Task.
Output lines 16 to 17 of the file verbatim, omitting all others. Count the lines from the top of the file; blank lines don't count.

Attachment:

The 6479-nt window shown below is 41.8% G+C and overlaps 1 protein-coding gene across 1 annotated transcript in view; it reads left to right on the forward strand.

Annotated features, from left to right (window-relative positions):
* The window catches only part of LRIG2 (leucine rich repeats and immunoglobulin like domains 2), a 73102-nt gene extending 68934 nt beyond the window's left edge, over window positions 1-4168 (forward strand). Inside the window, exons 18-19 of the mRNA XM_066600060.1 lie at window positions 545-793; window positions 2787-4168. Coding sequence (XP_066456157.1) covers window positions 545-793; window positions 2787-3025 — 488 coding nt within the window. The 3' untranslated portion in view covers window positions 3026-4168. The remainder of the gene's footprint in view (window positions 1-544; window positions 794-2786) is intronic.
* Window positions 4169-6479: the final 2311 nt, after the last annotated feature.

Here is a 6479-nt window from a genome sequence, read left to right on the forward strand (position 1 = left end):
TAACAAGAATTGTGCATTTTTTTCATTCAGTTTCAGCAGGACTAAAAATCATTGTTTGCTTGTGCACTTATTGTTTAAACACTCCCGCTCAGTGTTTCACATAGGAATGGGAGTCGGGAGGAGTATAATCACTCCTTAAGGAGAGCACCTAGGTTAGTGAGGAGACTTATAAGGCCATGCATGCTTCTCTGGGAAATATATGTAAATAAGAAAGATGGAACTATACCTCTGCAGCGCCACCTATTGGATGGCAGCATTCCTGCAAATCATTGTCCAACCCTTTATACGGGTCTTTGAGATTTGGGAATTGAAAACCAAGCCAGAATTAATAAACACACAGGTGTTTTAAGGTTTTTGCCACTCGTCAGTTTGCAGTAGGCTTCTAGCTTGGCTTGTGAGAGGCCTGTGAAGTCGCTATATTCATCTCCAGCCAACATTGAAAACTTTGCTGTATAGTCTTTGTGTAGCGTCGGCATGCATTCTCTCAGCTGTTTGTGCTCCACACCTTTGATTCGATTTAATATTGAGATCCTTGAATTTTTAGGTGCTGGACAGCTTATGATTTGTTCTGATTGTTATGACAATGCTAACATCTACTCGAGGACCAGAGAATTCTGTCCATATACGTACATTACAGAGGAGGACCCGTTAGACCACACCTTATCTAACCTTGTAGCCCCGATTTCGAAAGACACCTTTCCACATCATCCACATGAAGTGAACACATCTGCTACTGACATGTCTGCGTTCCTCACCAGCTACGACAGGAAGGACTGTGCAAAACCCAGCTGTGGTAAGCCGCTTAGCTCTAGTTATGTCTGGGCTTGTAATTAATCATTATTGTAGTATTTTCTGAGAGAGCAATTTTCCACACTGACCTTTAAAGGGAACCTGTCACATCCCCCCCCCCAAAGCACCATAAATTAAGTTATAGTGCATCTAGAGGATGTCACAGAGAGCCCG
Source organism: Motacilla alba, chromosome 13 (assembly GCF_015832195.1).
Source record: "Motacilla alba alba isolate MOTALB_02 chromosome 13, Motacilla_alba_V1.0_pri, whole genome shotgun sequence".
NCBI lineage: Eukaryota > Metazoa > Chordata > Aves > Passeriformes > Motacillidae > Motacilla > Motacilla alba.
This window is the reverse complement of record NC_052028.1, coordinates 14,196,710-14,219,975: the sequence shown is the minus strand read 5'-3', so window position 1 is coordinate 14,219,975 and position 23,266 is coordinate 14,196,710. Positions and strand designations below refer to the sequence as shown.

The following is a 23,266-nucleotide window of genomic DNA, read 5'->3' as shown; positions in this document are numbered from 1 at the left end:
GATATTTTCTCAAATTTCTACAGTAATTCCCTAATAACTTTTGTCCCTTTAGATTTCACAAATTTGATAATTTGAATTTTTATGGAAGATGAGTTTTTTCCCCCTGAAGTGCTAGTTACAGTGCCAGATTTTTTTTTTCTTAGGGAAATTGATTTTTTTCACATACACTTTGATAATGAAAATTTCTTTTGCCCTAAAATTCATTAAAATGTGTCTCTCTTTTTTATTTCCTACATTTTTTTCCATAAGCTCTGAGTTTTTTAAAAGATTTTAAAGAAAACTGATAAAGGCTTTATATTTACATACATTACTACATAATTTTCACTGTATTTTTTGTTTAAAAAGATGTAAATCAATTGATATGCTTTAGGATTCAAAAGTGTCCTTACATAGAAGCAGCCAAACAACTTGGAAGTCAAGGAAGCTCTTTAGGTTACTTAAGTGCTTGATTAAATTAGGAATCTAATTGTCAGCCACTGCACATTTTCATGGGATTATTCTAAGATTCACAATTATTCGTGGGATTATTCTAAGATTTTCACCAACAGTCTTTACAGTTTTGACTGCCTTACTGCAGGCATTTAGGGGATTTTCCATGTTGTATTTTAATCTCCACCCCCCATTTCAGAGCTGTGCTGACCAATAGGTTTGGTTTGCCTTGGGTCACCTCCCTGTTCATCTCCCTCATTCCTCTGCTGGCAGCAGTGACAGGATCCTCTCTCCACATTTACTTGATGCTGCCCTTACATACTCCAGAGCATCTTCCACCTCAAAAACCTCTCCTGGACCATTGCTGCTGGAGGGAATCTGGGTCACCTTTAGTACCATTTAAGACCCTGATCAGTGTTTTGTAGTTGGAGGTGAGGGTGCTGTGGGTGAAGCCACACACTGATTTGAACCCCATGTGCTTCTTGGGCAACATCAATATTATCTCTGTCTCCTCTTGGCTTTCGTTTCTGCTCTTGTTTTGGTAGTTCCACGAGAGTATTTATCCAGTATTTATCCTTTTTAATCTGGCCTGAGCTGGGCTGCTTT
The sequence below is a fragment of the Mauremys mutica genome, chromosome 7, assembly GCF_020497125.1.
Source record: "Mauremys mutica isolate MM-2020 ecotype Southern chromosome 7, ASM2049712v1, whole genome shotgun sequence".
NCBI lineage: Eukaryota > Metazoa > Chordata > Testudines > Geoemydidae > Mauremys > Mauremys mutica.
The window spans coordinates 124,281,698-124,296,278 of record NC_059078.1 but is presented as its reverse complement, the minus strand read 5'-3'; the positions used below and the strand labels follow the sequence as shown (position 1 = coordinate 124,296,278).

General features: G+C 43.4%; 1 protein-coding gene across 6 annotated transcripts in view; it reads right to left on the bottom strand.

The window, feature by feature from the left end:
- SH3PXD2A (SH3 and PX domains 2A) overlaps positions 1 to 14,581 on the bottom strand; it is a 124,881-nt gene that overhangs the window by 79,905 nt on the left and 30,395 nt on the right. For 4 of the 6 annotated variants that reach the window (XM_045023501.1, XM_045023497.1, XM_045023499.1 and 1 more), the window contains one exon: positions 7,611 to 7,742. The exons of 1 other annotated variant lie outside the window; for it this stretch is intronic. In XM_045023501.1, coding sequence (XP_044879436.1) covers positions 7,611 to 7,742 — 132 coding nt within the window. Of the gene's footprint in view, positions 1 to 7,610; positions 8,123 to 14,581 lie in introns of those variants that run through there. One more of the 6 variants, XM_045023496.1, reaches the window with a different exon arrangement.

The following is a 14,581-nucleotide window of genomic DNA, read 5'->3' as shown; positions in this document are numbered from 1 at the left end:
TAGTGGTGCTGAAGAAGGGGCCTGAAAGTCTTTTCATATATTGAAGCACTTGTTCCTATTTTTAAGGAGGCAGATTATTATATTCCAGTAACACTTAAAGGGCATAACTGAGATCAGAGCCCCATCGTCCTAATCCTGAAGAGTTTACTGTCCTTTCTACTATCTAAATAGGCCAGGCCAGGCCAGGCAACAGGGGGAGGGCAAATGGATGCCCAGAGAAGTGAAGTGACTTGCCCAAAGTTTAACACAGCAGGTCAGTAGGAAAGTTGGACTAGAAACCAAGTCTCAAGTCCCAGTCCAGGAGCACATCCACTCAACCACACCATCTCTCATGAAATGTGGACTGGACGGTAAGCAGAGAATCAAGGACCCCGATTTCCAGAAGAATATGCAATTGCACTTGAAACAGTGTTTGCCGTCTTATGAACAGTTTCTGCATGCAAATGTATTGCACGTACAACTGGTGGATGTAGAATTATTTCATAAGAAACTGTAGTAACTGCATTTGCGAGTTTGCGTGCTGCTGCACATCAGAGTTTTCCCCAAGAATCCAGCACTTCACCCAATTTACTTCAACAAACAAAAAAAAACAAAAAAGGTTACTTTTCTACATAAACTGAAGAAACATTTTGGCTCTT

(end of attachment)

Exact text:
The window spans coordinates 124,281,698-124,296,278 of record NC_059078.1 but is presented as its reverse complement, the minus strand read 5'-3'; the positions used below and the strand labels follow the sequence as shown (position 1 = coordinate 124,296,278).

General features: G+C 43.4%; 1 protein-coding gene across 6 annotated transcripts in view; it reads right to left on the bottom strand.